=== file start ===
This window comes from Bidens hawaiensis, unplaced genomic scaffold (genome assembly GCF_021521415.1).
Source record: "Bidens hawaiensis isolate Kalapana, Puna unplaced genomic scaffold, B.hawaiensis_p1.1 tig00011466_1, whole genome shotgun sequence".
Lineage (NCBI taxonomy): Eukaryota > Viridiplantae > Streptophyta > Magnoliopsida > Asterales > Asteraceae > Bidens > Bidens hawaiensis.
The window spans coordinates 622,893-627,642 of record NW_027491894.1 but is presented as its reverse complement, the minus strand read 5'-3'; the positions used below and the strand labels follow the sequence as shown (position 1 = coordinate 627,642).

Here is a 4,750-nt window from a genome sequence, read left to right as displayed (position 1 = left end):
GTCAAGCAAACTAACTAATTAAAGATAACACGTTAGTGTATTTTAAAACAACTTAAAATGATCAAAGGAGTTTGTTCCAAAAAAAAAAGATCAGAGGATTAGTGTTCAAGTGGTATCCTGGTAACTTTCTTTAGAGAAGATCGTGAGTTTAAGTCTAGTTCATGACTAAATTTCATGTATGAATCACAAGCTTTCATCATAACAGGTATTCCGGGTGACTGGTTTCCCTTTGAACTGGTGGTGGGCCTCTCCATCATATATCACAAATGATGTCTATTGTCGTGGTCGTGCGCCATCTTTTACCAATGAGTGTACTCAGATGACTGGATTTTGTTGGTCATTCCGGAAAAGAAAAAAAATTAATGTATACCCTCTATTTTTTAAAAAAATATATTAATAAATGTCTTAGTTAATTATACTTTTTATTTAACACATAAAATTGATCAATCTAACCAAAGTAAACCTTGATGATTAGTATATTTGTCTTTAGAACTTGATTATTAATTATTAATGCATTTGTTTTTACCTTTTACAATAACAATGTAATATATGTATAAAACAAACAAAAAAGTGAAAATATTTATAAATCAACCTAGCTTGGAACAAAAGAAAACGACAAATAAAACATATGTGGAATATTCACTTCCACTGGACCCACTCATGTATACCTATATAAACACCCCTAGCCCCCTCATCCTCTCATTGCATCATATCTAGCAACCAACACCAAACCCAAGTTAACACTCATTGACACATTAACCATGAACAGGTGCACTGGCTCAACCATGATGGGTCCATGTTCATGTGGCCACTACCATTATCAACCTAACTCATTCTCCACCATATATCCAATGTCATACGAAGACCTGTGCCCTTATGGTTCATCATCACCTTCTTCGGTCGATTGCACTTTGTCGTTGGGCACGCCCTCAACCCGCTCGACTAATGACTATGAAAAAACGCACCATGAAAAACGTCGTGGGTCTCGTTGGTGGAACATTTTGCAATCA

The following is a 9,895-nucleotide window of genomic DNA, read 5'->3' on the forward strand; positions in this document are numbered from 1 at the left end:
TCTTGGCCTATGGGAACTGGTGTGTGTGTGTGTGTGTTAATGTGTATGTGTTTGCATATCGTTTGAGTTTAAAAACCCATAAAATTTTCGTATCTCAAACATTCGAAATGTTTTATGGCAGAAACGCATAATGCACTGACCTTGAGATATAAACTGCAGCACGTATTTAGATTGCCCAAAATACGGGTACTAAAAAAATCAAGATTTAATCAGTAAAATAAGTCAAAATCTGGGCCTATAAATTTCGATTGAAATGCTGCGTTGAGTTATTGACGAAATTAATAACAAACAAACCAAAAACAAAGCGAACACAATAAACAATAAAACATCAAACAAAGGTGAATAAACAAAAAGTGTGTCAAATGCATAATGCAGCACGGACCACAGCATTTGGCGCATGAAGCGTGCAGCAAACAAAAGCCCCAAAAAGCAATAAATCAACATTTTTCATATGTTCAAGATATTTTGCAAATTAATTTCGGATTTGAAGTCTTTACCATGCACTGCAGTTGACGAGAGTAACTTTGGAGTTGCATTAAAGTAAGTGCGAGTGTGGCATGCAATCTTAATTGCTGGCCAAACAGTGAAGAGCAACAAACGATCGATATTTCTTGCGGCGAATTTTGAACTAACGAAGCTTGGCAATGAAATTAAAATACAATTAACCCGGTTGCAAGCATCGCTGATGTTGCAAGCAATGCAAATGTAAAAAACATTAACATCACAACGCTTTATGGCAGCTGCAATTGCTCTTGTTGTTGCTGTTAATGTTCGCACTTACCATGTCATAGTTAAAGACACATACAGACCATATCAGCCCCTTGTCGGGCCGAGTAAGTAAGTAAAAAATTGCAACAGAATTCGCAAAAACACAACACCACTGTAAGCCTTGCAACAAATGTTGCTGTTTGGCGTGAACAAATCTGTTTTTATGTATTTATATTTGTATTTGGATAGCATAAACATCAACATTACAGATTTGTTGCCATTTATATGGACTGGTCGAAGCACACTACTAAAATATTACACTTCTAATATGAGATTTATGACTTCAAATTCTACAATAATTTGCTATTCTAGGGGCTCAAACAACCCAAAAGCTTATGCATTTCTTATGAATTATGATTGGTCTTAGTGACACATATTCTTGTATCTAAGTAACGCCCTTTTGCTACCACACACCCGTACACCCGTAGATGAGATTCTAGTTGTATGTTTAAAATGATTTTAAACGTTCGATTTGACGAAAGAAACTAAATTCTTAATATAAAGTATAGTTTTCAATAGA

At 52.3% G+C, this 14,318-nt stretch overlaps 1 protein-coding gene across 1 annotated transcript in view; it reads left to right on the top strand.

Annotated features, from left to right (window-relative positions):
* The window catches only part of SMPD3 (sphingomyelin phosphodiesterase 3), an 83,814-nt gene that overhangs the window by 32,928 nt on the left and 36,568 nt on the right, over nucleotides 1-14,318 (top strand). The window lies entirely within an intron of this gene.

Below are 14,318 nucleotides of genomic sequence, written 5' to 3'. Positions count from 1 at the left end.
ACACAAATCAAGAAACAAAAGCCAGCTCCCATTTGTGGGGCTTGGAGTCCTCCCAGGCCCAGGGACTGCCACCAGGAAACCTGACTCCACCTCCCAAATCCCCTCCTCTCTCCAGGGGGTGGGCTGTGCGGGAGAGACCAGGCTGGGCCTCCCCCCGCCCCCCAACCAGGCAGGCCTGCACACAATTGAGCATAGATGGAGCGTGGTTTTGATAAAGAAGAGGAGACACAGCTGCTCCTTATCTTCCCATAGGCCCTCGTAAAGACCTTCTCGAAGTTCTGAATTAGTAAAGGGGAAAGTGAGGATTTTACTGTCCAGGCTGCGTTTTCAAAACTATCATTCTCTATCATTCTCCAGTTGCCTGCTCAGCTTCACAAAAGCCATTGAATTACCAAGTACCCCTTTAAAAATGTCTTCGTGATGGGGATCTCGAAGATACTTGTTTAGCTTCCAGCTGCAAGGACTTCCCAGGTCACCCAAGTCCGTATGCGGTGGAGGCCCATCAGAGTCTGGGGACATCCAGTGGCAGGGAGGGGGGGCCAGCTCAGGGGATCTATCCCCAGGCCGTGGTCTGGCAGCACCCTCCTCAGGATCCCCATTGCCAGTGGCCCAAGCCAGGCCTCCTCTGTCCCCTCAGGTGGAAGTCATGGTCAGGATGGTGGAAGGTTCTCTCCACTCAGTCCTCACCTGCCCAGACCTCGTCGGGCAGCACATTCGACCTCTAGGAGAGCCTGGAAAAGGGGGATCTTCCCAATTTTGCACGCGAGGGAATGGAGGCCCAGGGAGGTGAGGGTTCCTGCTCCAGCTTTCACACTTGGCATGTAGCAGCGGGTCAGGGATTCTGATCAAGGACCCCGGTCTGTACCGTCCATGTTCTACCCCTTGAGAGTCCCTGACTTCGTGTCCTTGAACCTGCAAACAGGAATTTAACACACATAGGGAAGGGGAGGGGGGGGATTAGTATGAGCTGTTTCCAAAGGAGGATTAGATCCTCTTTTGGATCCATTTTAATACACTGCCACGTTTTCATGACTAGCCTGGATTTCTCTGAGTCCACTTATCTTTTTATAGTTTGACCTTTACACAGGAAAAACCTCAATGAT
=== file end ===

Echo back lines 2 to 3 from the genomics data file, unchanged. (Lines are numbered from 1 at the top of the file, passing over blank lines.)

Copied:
Source record: "Bidens hawaiensis isolate Kalapana, Puna unplaced genomic scaffold, B.hawaiensis_p1.1 tig00011466_1, whole genome shotgun sequence".
Lineage (NCBI taxonomy): Eukaryota > Viridiplantae > Streptophyta > Magnoliopsida > Asterales > Asteraceae > Bidens > Bidens hawaiensis.